glutinous value


So I finally have my academic schedule more or less nailed down:

Basic Drawing, with Jesse Bransford. I told myself that I was going to devote at least part of this year to some kind of art practice, and after the heavy dose of theory I got last semester (for which Anya teased me mercilessly), I wanted to concentrate on something that uses my hands directly--and something I'd never have a chance to experiment with professionally. Bransford seems nervous to the point of being distraught sometimes, but I like his structure for the class: drawing drawing drawing drawing drawing, but also thinking about what one wants to draw, and why, and how.

Making Art in the Age of Digital Technology, with Coco Fusco. I wasn't sure if I wanted to take a second class with Coco--I adore her teaching style & thought Critical Issues I had the best-thought-out-syllabus I've ever encountered, but I'd also sort of had the Coco Experience already. But after the first class, I realized: I really am going to learn a lot from this. She's interested in ways that artists use new technology that aren't necessarily immediately evident from the end-product (the dreaded screen/keyboard interface etc.), and half the class is going to be visits to artists' studios. Cool.

Sound/Image, with Bradford Garton et al. As mentioned before, this is one hell of a great-looking batch of people, although the organization of the class itself is still a little inchoate. But I'll learn how to use all sorts of nifty gear, and I'm really looking forward to doing a final project, especially if I get to collaborate with a couple of my favorite people in there.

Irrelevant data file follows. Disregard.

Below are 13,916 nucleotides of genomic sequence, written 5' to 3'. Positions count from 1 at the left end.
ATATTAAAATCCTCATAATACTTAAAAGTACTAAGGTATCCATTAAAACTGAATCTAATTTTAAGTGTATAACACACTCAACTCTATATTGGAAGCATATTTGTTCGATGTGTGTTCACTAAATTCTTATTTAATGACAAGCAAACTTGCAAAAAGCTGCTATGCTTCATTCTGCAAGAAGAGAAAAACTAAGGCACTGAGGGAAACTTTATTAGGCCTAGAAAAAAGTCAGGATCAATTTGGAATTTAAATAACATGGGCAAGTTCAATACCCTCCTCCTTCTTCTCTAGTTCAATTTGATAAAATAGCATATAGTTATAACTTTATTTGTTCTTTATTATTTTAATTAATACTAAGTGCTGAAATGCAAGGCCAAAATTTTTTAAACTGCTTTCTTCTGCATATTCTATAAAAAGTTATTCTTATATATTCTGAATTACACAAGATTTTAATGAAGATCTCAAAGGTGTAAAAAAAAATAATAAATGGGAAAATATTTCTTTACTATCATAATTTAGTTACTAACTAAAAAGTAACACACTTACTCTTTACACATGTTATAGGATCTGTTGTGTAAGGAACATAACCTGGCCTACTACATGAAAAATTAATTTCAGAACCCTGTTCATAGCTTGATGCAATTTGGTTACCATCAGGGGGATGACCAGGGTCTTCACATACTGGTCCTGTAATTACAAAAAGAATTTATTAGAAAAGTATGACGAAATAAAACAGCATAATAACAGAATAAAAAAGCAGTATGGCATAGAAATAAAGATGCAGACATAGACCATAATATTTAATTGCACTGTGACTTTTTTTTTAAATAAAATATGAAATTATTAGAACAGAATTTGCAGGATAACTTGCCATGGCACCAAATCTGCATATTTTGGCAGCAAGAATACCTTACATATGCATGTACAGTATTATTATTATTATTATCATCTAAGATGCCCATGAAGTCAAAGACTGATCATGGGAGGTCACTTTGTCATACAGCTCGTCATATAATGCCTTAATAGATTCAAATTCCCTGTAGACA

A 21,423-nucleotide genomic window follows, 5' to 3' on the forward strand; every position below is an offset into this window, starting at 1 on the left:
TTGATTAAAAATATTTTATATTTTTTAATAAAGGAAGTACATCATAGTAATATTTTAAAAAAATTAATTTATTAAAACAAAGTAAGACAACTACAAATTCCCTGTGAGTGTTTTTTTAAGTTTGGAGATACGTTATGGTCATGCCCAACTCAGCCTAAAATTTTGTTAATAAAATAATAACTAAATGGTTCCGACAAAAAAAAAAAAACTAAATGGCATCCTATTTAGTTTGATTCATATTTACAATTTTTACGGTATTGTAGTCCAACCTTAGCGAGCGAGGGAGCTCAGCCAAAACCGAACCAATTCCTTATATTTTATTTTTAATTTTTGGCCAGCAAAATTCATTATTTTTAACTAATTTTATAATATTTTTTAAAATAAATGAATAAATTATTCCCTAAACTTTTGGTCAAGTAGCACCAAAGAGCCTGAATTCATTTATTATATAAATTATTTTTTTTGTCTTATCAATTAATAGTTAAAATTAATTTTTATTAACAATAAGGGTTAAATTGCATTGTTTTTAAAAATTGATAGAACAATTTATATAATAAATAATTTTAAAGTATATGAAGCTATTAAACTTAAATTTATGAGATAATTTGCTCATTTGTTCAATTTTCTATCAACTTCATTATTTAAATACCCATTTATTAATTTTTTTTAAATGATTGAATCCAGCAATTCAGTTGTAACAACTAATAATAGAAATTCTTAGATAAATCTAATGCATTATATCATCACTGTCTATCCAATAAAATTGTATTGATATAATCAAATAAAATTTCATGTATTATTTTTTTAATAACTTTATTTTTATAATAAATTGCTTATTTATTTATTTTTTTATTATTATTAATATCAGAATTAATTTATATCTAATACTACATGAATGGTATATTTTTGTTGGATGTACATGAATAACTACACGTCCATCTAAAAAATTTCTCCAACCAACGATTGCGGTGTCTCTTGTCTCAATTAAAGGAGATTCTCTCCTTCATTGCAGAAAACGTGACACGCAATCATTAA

Aesthetics & Politics, with Janet Woolf. I was hesitant at first: more theory? what do I need more theory for? But it looks like a very light workload (esp. since I'm just auditing it), and it's mostly stuff I really ought to read anyway. I felt a little weird speaking up multiple times in yesterday's class--there are actual School of the Arts students in there who are taking it for credit--but we were mostly talking about Kant's aesthetics, and given the amount of time I put in on that stuff last semester I was fairly well qualified to talk (at one point Woolf asked me to clarify Kant's idea of the subjective universal for her--! that was strange...).

Artistic Practice and Digital Media, with Heather Schatz and Eric Chan. This is the one I wasn't mentioning before, because I was wait-listed to get in. I got in--whew. Essentially, this is a hands-on course for people with relatively little experience with fancy graphics/video programs--yesterday was spent very patiently walking us through Photoshop 7. I sort of know what I'm doing much too well, and sort of not at all. Again, I'm just starting to learn the alphabet.

Oddly, yesterday in both of the last two classes I ended up quoting parts of the Red Crayola w/ Art & Language's "A Portrait of V.I. Lenin in the Style of Jackson Pollock, part 1," for entirely different reasons.

Incidentally, New Yorkers who are reading this any time before tomorrow afternoon: GO GO GO to the Paula Cooper Gallery at 521 W. 21st St., 2nd floor, and SEE SEE SEE Christian Marclay's "Video Quartet." It closes tomorrow at 6 PM, and is the most fun piece of artwork I've seen in forever.

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This page contains a single entry by Douglas published on January 31, 2003 11:44 AM.

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